Maps have always fascinated me. My first book was an atlas and, like many others I am sure, I spent hours pouring over it deciding which countries I would visit when I was old enough to subject myself to the indignities of airport security.
My atlas had three different views of each country. One showing the various industries and raw materials (including whales) available. Another showing your standard mountains and crinkly bits. And a last one illustrating the wildlife (including, once again, whales).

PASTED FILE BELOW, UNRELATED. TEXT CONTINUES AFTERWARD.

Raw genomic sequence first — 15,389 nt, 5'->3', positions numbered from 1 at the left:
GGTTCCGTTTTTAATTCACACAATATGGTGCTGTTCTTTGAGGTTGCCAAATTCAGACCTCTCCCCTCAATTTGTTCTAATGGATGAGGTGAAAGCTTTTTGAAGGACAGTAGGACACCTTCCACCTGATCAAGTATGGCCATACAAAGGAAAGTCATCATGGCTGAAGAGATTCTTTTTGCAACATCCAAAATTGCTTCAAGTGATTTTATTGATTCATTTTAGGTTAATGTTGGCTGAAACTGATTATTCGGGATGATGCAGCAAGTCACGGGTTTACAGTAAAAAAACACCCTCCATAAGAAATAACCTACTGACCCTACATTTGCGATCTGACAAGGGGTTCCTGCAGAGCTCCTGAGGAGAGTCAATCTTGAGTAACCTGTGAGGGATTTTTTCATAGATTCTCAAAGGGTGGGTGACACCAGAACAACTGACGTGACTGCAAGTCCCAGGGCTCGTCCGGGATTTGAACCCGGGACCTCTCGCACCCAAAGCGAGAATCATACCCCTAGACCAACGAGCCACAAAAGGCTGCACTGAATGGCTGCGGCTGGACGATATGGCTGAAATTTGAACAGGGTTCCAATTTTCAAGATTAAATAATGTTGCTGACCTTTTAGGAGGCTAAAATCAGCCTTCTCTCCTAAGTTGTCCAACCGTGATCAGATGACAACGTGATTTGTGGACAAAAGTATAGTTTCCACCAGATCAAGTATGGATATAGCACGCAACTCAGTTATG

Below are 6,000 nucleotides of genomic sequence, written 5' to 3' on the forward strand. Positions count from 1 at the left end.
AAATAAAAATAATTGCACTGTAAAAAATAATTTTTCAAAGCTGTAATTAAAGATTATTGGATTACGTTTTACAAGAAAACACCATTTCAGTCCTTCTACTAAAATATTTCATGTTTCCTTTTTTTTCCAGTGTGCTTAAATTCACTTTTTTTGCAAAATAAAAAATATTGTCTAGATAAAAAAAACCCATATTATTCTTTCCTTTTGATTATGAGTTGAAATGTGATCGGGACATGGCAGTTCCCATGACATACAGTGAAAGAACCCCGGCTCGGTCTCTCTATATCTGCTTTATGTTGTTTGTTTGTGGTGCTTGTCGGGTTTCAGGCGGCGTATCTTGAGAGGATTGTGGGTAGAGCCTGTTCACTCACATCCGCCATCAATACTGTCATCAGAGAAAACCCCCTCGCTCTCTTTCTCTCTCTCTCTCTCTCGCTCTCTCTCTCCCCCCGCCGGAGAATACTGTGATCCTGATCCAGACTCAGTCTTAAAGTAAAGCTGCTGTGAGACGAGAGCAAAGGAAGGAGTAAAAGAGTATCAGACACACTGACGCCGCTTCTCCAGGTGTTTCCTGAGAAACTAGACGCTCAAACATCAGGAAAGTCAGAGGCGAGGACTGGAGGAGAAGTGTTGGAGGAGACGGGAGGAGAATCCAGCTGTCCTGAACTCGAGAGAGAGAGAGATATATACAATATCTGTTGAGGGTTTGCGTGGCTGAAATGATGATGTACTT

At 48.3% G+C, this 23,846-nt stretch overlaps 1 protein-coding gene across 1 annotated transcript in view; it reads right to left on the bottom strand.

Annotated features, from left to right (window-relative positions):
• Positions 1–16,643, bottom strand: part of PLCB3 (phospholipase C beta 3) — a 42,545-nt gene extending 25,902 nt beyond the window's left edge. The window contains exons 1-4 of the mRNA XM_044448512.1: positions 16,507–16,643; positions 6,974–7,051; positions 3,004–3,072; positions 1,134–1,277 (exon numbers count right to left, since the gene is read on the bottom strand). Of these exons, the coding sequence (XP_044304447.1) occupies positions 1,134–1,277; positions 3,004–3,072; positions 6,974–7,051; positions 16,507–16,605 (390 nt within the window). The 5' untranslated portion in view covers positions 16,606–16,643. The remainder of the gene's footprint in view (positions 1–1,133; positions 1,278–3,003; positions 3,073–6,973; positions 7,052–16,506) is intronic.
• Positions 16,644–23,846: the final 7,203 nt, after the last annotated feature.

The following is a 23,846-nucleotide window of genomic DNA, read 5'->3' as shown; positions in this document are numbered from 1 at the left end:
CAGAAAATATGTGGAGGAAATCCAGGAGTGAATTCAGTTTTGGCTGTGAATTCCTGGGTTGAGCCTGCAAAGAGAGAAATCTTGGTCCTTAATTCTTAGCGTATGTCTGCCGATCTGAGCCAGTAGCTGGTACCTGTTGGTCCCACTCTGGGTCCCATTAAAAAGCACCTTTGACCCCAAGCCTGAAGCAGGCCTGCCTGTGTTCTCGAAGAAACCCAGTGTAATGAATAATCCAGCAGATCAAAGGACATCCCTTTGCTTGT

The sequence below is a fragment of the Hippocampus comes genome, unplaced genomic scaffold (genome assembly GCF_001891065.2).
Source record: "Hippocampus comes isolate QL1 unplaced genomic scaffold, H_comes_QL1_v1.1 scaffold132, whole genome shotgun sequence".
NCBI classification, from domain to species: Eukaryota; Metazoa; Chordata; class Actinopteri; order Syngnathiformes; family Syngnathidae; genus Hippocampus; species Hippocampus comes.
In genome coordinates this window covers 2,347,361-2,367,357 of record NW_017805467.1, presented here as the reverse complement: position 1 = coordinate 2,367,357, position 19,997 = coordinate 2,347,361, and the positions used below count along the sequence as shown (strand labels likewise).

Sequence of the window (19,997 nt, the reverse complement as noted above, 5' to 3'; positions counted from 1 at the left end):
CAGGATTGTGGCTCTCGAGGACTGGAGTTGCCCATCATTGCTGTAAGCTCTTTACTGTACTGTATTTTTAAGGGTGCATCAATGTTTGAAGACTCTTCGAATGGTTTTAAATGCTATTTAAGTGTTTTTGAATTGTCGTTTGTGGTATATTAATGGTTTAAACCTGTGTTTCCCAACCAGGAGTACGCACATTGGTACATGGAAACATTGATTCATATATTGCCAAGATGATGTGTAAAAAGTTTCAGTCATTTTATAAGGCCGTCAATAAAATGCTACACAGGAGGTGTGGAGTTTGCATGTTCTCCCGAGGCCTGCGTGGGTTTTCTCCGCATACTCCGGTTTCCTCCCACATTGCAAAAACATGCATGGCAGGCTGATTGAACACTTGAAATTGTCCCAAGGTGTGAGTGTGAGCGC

But it had something in common with all atlases, it focussed on the land.
Which is why I found this projection, by cartographer Jack Van Wijk so fascinating.
Van Wijk uses a process he has dubbed “Myriahedral Projection” which divides the globe’s surface into small polygons that are unfolded into a flat map, just as a cube can be unfolded into six squares.
Finding this startling new way to look at our planet earned Van Wijk the Henry Johns Award from The British Cartographic Society.
Well played Sir…